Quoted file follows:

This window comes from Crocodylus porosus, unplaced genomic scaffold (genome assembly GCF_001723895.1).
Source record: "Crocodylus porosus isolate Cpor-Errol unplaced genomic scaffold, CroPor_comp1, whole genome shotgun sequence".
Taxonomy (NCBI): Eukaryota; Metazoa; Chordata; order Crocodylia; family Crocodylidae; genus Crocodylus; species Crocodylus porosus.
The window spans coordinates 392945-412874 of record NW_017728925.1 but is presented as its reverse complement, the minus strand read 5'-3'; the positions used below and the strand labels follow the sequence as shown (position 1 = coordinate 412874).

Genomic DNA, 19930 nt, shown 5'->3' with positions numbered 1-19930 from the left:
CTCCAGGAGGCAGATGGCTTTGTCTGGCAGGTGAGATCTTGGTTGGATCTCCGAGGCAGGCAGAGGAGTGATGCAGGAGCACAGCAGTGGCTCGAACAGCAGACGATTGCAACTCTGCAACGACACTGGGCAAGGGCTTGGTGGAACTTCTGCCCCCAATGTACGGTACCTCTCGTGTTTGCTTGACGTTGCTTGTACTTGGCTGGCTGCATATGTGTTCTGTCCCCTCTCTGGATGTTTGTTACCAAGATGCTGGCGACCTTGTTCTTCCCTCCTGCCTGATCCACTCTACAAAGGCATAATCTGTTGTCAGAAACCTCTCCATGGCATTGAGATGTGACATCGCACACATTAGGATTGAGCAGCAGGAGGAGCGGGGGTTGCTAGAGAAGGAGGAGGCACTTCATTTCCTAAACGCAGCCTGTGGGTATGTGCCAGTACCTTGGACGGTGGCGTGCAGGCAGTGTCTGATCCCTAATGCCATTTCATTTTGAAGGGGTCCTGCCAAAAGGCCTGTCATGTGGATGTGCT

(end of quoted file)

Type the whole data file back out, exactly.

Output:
This window comes from Crocodylus porosus, unplaced genomic scaffold (genome assembly GCF_001723895.1).
Source record: "Crocodylus porosus isolate Cpor-Errol unplaced genomic scaffold, CroPor_comp1, whole genome shotgun sequence".
Taxonomy (NCBI): Eukaryota; Metazoa; Chordata; order Crocodylia; family Crocodylidae; genus Crocodylus; species Crocodylus porosus.
The window spans coordinates 392945-412874 of record NW_017728925.1 but is presented as its reverse complement, the minus strand read 5'-3'; the positions used below and the strand labels follow the sequence as shown (position 1 = coordinate 412874).

Genomic DNA, 19930 nt, shown 5'->3' with positions numbered 1-19930 from the left:
CTCCAGGAGGCAGATGGCTTTGTCTGGCAGGTGAGATCTTGGTTGGATCTCCGAGGCAGGCAGAGGAGTGATGCAGGAGCACAGCAGTGGCTCGAACAGCAGACGATTGCAACTCTGCAACGACACTGGGCAAGGGCTTGGTGGAACTTCTGCCCCCAATGTACGGTACCTCTCGTGTTTGCTTGACGTTGCTTGTACTTGGCTGGCTGCATATGTGTTCTGTCCCCTCTCTGGATGTTTGTTACCAAGATGCTGGCGACCTTGTTCTTCCCTCCTGCCTGATCCACTCTACAAAGGCATAATCTGTTGTCAGAAACCTCTCCATGGCATTGAGATGTGACATCGCACACATTAGGATTGAGCAGCAGGAGGAGCGGGGGTTGCTAGAGAAGGAGGAGGCACTTCATTTCCTAAACGCAGCCTGTGGGTATGTGCCAGTACCTTGGACGGTGGCGTGCAGGCAGTGTCTGATCCCTAATGCCATTTCATTTTGAAGGGGTCCTGCCAAAAGGCCTGTCATGTGGATGTGCT